7. This topic has been discussed over many a beer and I do not think there will ever be a consensus as to what is the correct thing to do. There are a lot of personal opinions and some hold more water than others. Most are not entirely wrong or entirely correct. You should weigh up all the factors and then base your decision on main and reserve choices. Do not only look at your reserve size, your mistake could possibly be in the choice of your main canopy size ( We never make the mistake in the choice of our main, right!) We at RWS do follow the general consensus published when PD did extensive testing on the two out situation (I am sure someone here can find the results of the test) There are other factors as well. A skydiver that is not comfortable jumping a small reserve should not jump a small main. The deciding factor here should be "can I land my main in a small or tight area". You have a much greater chance of landing your main of the DZ than your reserve. You use your main more often than your reserve therefore the law of averages state that you will land of more times on your main. In my skydiving career I can recall hundreds of jumps of the DZ on my main and not one on my reserve. I just did a quick poll in the office with some of jumping staff that are in today out of 46 000 jumps with 82 reserve rides. We had one off DZ landing on a reserve and 409+ off landings on a main canopy. I want my reserve canopy to have (as close as possible) to have the same flight characteristics as my main. ZP or F-III is not that much of an issue. Most modern day F-III has zero or close to zero porosity, 0 to 3 cfm is the new standard that most canopy manufacturers adhere to. I do a lot of tandem training and the results I see are amazing. Jumpers with larger personal canopies are able to land closer to the target and better than hot shot canopy fliers who are used to flying smaller high performance canopies. We also have skyHook equipped demos one with a PD 106R and two with PD 176R and I see similar results, if a jumper jumps a small main he gets less than desirable results on the bigger reserve.
  8. The new style student harness can be used with the both the old style Vector Tandem and the Sigma Tandem systems. Using it on other types of systems is up to that manufacturers approval.
  9. Hi Ron I never post on this forum and most probably never will again. But here are some facts. I feel AAD has addressed all the problems they have had in the past in a satisfactory manner. You are obviously not aware of what has been done. You do not own a Vigil. The reason you do not know what has transpired is that you are out of the loop. Ask a Vigil owner if they have been kept up to date on what has happened and how problems have been addressed. No one has been denied information concerning their Vigil's. AAD's actions have been above and beyond what we normally see in this industry. Their initial reaction to the static electricity problem once they found out that this was the reason the units were firing on the ground, was to replace the mother boards on all the units with one that had higher static electricity shielding. They then decided to replace the complete unit with one that included a cutter and control unit built to more stringent specifications. They did this as AAD were not 100% sure if the unit that fired in the air was because of static electricity or some other cause. The unit that fired on the static line jump was directly attributed to static electricity (an aircraft moving through the air generates static electricity hence those stringy little things that hang of the trailing edge of aircraft ) All the replacements were done at no cost to the customer. With regards to the sponsor issues. Deland Majic jump their units and switch them on. I know this as three of the team members are personal friends of mine that I have known for the last 16 years. They have no reason to tell me otherwise me. With regards, to the French Team I am not sure what they are doing and neither do you. I know they did not jump the Vigil during the world meet last year as the units were grounded by the French Federation (The french Federation have approved the Vigil since then). The French team is a member and is employed by the Federation. There were however other teams jumping their units. This is all a mute point anyway because those units do not exist anyway. AAD now know that there was a problem with the beta units. All Beta units in the field have been replaced as previously explained. My point is the issues have been addressed and resolved. AAD never responded to the skydiving community at large. They never felt they had to explain themselves to anybody except their customers and address the issues they were dealing with at the time. Any communication and explanations to the skydiving community would have been in the interest marketing the Vigil and to sell more units. Their focus was on the customer and getting them in the air with a reliable product at no additional cost. Which they did. I will ignore your comeback with time will tell. Time will tell in all aspects of our life, and I can think of 100 replies you can say to that as well. Regards Mark Procos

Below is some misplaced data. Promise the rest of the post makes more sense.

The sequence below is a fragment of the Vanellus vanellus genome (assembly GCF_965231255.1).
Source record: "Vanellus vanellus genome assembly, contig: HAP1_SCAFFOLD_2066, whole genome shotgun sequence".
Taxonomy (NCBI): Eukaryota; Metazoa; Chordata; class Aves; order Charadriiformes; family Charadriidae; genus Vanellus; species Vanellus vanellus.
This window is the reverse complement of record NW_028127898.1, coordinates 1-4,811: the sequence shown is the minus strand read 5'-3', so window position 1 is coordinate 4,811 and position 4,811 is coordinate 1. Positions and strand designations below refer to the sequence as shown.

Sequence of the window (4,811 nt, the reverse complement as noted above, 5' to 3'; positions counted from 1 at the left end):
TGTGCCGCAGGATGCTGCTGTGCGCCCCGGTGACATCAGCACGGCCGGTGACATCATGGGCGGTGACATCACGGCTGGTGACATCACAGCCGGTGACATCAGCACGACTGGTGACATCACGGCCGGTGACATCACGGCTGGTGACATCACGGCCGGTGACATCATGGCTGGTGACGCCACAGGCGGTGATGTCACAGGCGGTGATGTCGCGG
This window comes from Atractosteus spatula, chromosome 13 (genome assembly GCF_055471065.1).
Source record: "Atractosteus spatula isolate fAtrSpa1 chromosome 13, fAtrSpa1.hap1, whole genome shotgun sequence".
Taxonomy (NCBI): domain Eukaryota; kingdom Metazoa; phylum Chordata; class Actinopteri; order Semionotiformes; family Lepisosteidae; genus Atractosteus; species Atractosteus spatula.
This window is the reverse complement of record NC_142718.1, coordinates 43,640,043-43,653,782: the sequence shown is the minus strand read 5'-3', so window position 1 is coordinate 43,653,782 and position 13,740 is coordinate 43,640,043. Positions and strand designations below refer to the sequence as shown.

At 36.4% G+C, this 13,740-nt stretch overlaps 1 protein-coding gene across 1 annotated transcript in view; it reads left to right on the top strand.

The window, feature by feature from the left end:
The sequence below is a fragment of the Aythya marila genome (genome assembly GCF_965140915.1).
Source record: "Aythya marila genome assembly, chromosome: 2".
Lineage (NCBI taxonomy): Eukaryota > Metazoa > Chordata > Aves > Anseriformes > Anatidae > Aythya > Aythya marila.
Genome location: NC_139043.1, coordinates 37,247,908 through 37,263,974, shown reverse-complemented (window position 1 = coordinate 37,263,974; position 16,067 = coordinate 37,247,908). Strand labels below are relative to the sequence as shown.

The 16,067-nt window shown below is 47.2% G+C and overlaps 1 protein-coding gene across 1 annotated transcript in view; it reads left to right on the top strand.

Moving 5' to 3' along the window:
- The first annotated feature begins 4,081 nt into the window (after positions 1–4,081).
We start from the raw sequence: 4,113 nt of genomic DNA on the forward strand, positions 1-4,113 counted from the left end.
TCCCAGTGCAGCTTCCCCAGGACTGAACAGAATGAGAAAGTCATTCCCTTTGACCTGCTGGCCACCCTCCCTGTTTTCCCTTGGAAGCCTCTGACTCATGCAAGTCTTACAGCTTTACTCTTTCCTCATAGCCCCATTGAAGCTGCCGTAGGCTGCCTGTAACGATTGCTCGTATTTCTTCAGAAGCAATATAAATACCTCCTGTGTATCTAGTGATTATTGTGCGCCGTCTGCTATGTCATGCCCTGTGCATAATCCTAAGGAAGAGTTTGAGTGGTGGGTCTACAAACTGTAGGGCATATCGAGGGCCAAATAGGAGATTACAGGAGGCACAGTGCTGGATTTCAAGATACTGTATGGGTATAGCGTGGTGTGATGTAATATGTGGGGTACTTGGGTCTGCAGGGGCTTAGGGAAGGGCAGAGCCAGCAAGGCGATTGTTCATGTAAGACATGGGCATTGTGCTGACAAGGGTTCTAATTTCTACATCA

10. It is possable to downsize your canopy in a Vector III container without affecting the function or looks. The container for a 170 would be the V348-M and it will comfortably hold a safire 149.